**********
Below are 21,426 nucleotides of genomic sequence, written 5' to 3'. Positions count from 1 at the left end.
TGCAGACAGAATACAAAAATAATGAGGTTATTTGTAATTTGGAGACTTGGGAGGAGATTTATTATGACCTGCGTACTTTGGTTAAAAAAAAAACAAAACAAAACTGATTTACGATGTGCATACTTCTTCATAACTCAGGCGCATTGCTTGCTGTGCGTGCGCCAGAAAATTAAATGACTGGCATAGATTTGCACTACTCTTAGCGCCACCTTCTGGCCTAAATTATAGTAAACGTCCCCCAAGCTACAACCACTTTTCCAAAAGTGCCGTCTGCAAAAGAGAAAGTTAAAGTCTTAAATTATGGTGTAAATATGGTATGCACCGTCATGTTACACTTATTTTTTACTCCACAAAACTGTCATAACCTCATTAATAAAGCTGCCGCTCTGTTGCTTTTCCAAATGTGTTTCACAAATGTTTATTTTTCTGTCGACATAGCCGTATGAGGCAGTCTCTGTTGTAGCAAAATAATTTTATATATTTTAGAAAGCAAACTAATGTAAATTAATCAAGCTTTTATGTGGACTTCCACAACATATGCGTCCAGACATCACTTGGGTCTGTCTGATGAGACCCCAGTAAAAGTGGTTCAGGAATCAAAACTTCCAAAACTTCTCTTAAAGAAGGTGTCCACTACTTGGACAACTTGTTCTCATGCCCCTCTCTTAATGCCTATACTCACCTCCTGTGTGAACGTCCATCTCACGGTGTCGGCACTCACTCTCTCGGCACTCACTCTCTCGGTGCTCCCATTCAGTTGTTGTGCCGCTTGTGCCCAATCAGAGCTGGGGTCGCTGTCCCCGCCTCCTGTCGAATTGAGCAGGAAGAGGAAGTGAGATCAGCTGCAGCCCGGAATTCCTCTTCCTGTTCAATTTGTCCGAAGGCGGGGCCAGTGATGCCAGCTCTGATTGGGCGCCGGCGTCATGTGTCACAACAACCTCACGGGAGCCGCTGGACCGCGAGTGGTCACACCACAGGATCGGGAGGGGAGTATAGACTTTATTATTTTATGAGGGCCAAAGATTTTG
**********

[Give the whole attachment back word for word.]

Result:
Below are 21,426 nucleotides of genomic sequence, written 5' to 3'. Positions count from 1 at the left end.
TGCAGACAGAATACAAAAATAATGAGGTTATTTGTAATTTGGAGACTTGGGAGGAGATTTATTATGACCTGCGTACTTTGGTTAAAAAAAAAACAAAACAAAACTGATTTACGATGTGCATACTTCTTCATAACTCAGGCGCATTGCTTGCTGTGCGTGCGCCAGAAAATTAAATGACTGGCATAGATTTGCACTACTCTTAGCGCCACCTTCTGGCCTAAATTATAGTAAACGTCCCCCAAGCTACAACCACTTTTCCAAAAGTGCCGTCTGCAAAAGAGAAAGTTAAAGTCTTAAATTATGGTGTAAATATGGTATGCACCGTCATGTTACACTTATTTTTTACTCCACAAAACTGTCATAACCTCATTAATAAAGCTGCCGCTCTGTTGCTTTTCCAAATGTGTTTCACAAATGTTTATTTTTCTGTCGACATAGCCGTATGAGGCAGTCTCTGTTGTAGCAAAATAATTTTATATATTTTAGAAAGCAAACTAATGTAAATTAATCAAGCTTTTATGTGGACTTCCACAACATATGCGTCCAGACATCACTTGGGTCTGTCTGATGAGACCCCAGTAAAAGTGGTTCAGGAATCAAAACTTCCAAAACTTCTCTTAAAGAAGGTGTCCACTACTTGGACAACTTGTTCTCATGCCCCTCTCTTAATGCCTATACTCACCTCCTGTGTGAACGTCCATCTCACGGTGTCGGCACTCACTCTCTCGGCACTCACTCTCTCGGTGCTCCCATTCAGTTGTTGTGCCGCTTGTGCCCAATCAGAGCTGGGGTCGCTGTCCCCGCCTCCTGTCGAATTGAGCAGGAAGAGGAAGTGAGATCAGCTGCAGCCCGGAATTCCTCTTCCTGTTCAATTTGTCCGAAGGCGGGGCCAGTGATGCCAGCTCTGATTGGGCGCCGGCGTCATGTGTCACAACAACCTCACGGGAGCCGCTGGACCGCGAGTGGTCACACCACAGGATCGGGAGGGGAGTATAGACTTTATTATTTTATGAGGGCCAAAGATTTTG